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A student recently used the series $\displaystyle\sum_{k=1}^\infty\frac{\sin^2k}{k}$ as an example of a divergent series whose terms tend to $0$. However, I'm having trouble convincing myself that this series does in fact converge. Anyone have any ideas?

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marked as duplicate by Gerry Myerson, JSchlather, Asaf Karagila, Stefan Hansen, Did Feb 14 '13 at 6:25

This question has been asked before and already has an answer. If those answers do not fully address your question, please ask a new question.

It diverges. See this post. – David Mitra Feb 14 '13 at 5:35
The series diverges. – André Nicolas Feb 14 '13 at 5:35
Look at the terms corresponding to $k$ and $k+1$. At least one of them has the numerator bounded from below by an absolute constant. The rest should be clear (so the series, indeed, diverges). Clearly, the student is a smart guy who likes to tease his teachers a bit. So, challenge him with something tough. For instance, you can ask if the partial sums of the series $\sum_k (-1)^{[k\sqrt 2]}$ are uniformly bounded. Just don't kill him completely... – fedja Feb 14 '13 at 5:36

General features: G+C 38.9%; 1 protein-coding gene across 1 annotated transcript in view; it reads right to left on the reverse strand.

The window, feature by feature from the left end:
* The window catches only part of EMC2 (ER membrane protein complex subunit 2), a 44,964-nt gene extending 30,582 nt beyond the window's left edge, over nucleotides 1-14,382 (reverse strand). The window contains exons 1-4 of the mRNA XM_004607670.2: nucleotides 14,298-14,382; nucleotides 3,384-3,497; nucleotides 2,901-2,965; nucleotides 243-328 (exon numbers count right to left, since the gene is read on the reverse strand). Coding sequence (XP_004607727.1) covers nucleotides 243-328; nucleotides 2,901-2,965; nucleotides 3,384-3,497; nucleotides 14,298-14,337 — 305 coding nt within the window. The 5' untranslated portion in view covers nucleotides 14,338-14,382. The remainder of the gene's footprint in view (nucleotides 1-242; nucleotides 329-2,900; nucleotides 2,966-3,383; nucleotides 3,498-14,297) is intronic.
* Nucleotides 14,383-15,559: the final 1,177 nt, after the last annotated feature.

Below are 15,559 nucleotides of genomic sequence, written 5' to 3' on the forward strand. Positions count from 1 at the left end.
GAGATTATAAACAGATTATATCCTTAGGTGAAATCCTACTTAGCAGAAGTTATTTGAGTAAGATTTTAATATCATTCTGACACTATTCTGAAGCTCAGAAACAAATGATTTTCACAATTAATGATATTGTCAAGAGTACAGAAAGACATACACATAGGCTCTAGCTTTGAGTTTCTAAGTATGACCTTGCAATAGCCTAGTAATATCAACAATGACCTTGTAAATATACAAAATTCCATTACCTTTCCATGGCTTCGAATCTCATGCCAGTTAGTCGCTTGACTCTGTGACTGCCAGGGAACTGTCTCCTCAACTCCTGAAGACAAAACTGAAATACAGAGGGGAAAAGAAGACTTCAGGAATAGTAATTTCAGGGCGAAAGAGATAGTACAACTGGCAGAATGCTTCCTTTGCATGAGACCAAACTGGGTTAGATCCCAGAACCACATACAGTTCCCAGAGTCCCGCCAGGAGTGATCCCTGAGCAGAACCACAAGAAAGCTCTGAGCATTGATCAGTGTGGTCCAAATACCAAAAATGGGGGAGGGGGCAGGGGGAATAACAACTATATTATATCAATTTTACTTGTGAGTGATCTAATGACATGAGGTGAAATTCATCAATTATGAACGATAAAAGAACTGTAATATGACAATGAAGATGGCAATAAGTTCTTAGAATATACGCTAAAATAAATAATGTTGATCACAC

Whoops, didn't realize this was already asked. – Brian Fitzpatrick Feb 14 '13 at 5:41
Hmm, besides of being divergent - if I dissolve the series into a double sum (according to the power series of $\sin(x)^2/x$ )and change order of summation I get a weighted sum of zetas at negative arguments which is then nicely converging. It arrives at something like $ -0.0863018731345$ What does this tell me? – Gottfried Helms Feb 14 '13 at 5:42
up vote 6 down vote accepted

The series diverges. Notice

$$\begin{align} \sin^2(k) + \sin^2(k+1) &= \frac12(1-\cos(2k)) + \frac12(1-\cos(2k+2))\\ &= 1 - \cos(1)\cos(2k+1)\\ &\ge 1 - \cos(1)\end{align}$$

We have $$ \sum_{k=1}^{2N} \frac{\sin^2(k)}{k} = \sum_{k=1}^N\left(\frac{\sin^2(2k-1)}{2k-1} + \frac{\sin^2(2k)}{2k}\right) \ge \frac{1-\cos(1)}{2}\sum_{k=1}^N\frac{1}{k} $$ which diverges to $\infty$ as $N \to \infty$.

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@Cutiekrait: oops, fixed. – achille hui Feb 14 '13 at 5:43

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